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Contracting in Vague Environments

  • Marie-Louise Vierø

    ()

    (Department of Economics, Queen's University)

This paper shows that a new trade-off arises in the optimal contract when contracting takes place with vague information (objective ambiguity), reflecting that real-world contracting often takes place under imprecise information. The choice-theoretic framework captures a decision-maker`s attitude towards vagueness by his optimism. The new trade-off is between (a) incentive provision and (b) exploitation of heterogeneity that arises endogenously because of the vague environment. Consequently, the optimal contract may distort effort in order to relax incentive compatibility and fully exploit the endogenously created heterogeneity, even when the agent is risk neutral and there is no insurance need in the relationship.

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File URL: http://qed.econ.queensu.ca/working_papers/papers/qed_wp_1106.pdf
File Function: First version 2006
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Paper provided by Queen's University, Department of Economics in its series Working Papers with number 1106.

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Length: 38 pages
Date of creation: Dec 2006
Date of revision:
Publication status: Published in American Economic Journal: Microeconomics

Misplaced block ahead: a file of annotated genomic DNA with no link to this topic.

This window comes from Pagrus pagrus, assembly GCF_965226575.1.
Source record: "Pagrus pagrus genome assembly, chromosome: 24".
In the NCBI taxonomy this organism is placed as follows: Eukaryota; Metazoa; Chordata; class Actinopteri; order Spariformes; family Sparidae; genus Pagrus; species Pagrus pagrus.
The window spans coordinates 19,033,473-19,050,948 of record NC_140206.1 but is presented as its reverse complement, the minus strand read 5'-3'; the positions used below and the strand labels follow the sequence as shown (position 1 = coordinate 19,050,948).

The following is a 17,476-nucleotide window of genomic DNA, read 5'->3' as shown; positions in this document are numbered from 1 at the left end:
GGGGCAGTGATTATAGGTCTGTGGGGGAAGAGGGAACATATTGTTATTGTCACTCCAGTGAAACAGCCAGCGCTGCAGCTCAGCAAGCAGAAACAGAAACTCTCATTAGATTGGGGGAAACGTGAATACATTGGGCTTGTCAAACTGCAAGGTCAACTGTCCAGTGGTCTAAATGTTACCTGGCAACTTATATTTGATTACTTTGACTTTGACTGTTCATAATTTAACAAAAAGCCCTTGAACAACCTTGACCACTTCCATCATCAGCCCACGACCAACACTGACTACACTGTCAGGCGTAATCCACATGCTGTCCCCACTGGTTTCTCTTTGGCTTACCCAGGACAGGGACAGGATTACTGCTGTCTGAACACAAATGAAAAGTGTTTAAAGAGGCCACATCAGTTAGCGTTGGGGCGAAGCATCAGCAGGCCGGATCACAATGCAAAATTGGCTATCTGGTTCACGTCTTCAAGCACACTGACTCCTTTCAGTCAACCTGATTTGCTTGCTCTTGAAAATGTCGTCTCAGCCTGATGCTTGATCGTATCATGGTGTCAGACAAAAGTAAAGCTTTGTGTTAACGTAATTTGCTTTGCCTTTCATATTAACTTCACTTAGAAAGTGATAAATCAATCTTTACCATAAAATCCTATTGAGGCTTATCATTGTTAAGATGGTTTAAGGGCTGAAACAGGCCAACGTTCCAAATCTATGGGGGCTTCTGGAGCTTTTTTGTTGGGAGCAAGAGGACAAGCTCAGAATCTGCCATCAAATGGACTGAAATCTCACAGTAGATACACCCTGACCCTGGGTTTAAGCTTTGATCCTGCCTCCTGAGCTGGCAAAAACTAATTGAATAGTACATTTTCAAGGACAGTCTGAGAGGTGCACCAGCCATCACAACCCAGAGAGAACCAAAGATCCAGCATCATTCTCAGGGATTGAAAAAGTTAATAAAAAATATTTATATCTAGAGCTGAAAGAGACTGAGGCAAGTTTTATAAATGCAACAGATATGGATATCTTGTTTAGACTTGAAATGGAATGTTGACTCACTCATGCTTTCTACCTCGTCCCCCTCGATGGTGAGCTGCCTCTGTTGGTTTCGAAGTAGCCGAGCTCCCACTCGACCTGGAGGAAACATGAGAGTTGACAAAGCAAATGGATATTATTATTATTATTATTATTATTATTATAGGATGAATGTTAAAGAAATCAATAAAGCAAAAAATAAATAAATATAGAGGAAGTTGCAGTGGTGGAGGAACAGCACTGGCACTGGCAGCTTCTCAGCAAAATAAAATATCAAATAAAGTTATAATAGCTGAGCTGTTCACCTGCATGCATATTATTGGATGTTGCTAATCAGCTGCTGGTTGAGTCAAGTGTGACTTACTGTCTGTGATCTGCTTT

Handle: RePEc:qed:wpaper:1106
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  1. Mukerji, S., 1997. "Ambiguity aversion and incompleteness of contractual form," Discussion Paper Series In Economics And Econometrics 9715, Economics Division, School of Social Sciences, University of Southampton.
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  14. Marie-Louise Vierø, 2006. "Exactly What Happens After the Anscombe-Aumann Race? Representing Preferences in Vague Environments," Working Papers 1094, Queen's University, Department of Economics.
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  19. Hart, Oliver D., 1975. "On the optimality of equilibrium when the market structure is incomplete," Journal of Economic Theory, Elsevier, vol. 11(3), pages 418-443, December.
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  24. Mark Westerfield & Tobias Adrian, 2007. "Disagreement and Learning in a Dynamic Contracting Model," 2007 Meeting Papers 270, Society for Economic Dynamics.
  25. Ilya Segal, 1999. "Complexity and Renegotiation: A Foundation for Incomplete Contracts," Review of Economic Studies, Oxford University Press, vol. 66(1), pages 57-82.
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